Elmwood Theatre

57-02 Hoffman Drive,
Elmhurst, NY 11373

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Showing 1 - 25 of 184 comments

dallasmovietheaters on February 7, 2016 at 1:15 pm

The $400,000 John W. Schladitz architected Queensboro was a very modest $400,000 theatre seating 2,012 at opening – 1,365 downstairs, 56 in the loge with the rest in the balcony. Schlalditz was said to have been trying to recreate a Spanish medieval castle with Italian influences popular in atmospheric theaters of the day. But murals throughout were Spanish landscapes and of the area. Silver ceiling had twinkling star effect. The Link 3-unit organ was installed for maximum versatility and demonstrated at opening in 1928. Scenic Studio and Novelty Scenic Studio both did great jobs in getting the stage and the rest of the house’s furnishing staged appropriately for impact at opening.

Jeffrey1955 on June 1, 2012 at 7:28 am

Great link! Note it wasn’t simply called the Queensboro Theatre — it was the Queensboro Theatre Beautiful.

Joe Vogel
Joe Vogel on June 1, 2012 at 6:17 am

A picture of the Queensboro Theatre’s auditorium illustrates and ad for Link theatre organs on this page of Motion Picture News of December 29, 1928. (Enlarge the picture by clicking on the + sign in the bar at lower right of the page.)

This might have been posted before, but all the old links that might have been to it appear to be dead.

Ed Solero
Ed Solero on May 30, 2012 at 4:11 am

Mikeoaklandpark… the representative photo that winds up on the “overview” page is generally the most-viewed image from a given theater’s photo gallery. I’m not sure what logic is employed in the eventuality that more than 1 photo in a given gallery has been viewed by the same number of people, but the actual age or date of the picture has nothing to do with whether it shows up as at the top of this page.

Jeffrey1955 on May 29, 2012 at 6:22 pm

That’s an old photo from after the theater was closed but before the Rock Church replaced the marquee and removed the rest of the exterior ornamentation.

Mikeoaklandpark on May 29, 2012 at 5:44 pm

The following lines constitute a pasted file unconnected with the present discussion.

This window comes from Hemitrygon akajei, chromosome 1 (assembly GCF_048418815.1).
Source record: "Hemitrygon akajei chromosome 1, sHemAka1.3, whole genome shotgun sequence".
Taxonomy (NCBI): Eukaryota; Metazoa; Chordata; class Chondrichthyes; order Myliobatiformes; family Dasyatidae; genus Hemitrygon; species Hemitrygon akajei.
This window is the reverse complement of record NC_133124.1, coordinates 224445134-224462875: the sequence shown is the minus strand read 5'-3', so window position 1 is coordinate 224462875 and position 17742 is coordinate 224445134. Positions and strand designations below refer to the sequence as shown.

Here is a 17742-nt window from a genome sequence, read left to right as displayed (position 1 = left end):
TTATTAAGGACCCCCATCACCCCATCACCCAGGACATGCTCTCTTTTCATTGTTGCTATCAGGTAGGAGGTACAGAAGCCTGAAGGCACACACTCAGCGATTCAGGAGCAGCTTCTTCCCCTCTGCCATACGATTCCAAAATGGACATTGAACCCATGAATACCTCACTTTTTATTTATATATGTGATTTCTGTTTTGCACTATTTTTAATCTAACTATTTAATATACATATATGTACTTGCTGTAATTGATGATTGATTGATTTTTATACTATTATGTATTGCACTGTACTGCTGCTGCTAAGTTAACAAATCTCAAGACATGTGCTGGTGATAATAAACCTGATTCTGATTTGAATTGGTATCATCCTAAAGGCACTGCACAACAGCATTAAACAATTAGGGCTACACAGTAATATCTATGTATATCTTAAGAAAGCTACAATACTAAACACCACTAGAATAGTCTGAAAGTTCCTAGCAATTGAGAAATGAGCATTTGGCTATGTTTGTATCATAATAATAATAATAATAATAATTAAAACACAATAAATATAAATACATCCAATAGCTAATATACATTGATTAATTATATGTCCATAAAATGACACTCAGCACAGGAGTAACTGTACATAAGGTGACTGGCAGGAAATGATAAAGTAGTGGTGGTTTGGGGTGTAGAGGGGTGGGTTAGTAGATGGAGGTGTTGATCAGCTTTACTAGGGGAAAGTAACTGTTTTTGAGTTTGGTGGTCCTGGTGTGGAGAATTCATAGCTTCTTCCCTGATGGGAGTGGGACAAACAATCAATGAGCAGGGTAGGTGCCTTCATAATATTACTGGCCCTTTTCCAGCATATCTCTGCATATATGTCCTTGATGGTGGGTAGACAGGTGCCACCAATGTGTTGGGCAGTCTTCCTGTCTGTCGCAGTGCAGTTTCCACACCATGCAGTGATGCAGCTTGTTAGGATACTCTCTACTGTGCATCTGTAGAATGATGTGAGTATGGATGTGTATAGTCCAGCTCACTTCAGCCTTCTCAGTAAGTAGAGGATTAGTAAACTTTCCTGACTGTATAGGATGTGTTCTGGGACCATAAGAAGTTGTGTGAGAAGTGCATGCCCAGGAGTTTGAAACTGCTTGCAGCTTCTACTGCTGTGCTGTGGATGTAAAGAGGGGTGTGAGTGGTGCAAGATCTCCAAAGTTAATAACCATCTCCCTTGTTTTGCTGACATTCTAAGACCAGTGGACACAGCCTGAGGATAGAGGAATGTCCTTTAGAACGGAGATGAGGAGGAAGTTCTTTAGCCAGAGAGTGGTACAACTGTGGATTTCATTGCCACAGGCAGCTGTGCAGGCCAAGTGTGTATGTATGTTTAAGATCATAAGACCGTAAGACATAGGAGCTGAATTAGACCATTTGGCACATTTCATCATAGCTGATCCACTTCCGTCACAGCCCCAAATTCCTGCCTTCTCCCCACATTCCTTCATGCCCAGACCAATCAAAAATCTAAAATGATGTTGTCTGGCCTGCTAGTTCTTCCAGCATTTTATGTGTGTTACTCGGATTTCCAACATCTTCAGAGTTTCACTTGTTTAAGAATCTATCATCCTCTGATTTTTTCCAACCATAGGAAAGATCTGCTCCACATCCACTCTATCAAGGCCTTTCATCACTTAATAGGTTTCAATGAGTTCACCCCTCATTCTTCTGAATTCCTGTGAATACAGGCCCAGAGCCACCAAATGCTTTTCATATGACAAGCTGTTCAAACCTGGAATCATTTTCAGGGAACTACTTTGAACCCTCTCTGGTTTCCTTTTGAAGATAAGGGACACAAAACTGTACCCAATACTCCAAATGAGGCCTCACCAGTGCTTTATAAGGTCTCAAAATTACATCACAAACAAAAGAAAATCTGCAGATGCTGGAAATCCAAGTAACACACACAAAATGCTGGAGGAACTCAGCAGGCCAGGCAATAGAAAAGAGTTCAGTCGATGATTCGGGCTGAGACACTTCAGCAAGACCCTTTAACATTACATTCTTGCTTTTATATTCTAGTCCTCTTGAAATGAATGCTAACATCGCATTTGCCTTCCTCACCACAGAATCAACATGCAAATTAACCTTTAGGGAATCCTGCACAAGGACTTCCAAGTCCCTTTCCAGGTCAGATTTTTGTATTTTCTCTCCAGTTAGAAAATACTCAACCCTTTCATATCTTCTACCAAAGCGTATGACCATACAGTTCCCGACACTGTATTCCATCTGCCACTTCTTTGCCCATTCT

Ok I am confused. Is the above photo a new photo or an old one. In looking throught the photos I saw on that showed the marquee totally gone and a new front for the Rock Church.

Jeffrey1955 on May 29, 2012 at 4:44 pm

The UA Lefrak was also within walking distance.

RichHamel on May 19, 2012 at 1:44 am

And the grand prize was usually a cool bike. Sorry you didn’t win Fred, but it must have been fun to be on.

fred1 on May 19, 2012 at 1:05 am

I ment iconic The snake cans game is therere a row of cans ,one with a bouquet of flow to denote the winne the rest have snake that pops up when the can is open. withethe flowers you win the grand prize

CSWalczak on May 18, 2012 at 8:27 pm

It looks like it was a twin at the time that photo was taken.

fred1 on May 18, 2012 at 8:25 pm

I remember that Wonderama The vIrconic children program on WNEW in the 70-80’s did a road show at this theater.I took part in the snake cans game which I lost.

Bway on May 31, 2011 at 8:29 am

The previous names are listed on the side.

TLSLOEWS on July 16, 2010 at 8:26 pm

Thanks Tinseltoes.

NativeForestHiller on January 13, 2010 at 9:31 am

I second the well-phrased comments of Bway & Life’s Too Shaort. It was a shame how the Rock Church told the media the facade is being restored, and then went behind the public’s back and covered over and removed priceless ornate terra cotta detailing. The theater was “stuccotized.”

Bway on January 7, 2010 at 4:32 pm